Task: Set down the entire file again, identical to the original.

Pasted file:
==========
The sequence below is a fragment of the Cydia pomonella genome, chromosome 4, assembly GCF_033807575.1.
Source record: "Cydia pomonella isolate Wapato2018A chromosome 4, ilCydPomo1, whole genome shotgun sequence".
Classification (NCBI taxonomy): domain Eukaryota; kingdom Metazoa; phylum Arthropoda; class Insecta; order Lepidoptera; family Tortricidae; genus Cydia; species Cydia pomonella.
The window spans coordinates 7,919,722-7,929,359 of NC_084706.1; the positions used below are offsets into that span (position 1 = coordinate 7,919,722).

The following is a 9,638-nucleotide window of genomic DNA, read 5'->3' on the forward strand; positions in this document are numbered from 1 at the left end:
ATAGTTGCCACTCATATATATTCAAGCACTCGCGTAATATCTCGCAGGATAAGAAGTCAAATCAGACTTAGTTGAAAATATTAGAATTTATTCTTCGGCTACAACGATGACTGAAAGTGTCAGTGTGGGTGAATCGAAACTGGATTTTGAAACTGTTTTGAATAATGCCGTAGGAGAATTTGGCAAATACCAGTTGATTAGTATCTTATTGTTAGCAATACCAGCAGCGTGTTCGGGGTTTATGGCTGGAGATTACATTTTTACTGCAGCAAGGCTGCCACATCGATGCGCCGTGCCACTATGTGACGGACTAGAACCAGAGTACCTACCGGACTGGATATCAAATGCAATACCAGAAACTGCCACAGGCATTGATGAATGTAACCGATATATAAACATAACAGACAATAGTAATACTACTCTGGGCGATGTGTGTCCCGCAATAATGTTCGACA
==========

The sequence below is a fragment of the Cydia pomonella genome, chromosome 4, assembly GCF_033807575.1.
Source record: "Cydia pomonella isolate Wapato2018A chromosome 4, ilCydPomo1, whole genome shotgun sequence".
Classification (NCBI taxonomy): domain Eukaryota; kingdom Metazoa; phylum Arthropoda; class Insecta; order Lepidoptera; family Tortricidae; genus Cydia; species Cydia pomonella.
The window spans coordinates 7,919,722-7,929,359 of NC_084706.1; the positions used below are offsets into that span (position 1 = coordinate 7,919,722).

The following is a 9,638-nucleotide window of genomic DNA, read 5'->3' on the forward strand; positions in this document are numbered from 1 at the left end:
ATAGTTGCCACTCATATATATTCAAGCACTCGCGTAATATCTCGCAGGATAAGAAGTCAAATCAGACTTAGTTGAAAATATTAGAATTTATTCTTCGGCTACAACGATGACTGAAAGTGTCAGTGTGGGTGAATCGAAACTGGATTTTGAAACTGTTTTGAATAATGCCGTAGGAGAATTTGGCAAATACCAGTTGATTAGTATCTTATTGTTAGCAATACCAGCAGCGTGTTCGGGGTTTATGGCTGGAGATTACATTTTTACTGCAGCAAGGCTGCCACATCGATGCGCCGTGCCACTATGTGACGGACTAGAACCAGAGTACCTACCGGACTGGATATCAAATGCAATACCAGAAACTGCCACAGGCATTGATGAATGTAACCGATATATAAACATAACAGACAATAGTAATACTACTCTGGGCGATGTGTGTCCCGCAATAATGTTCGACA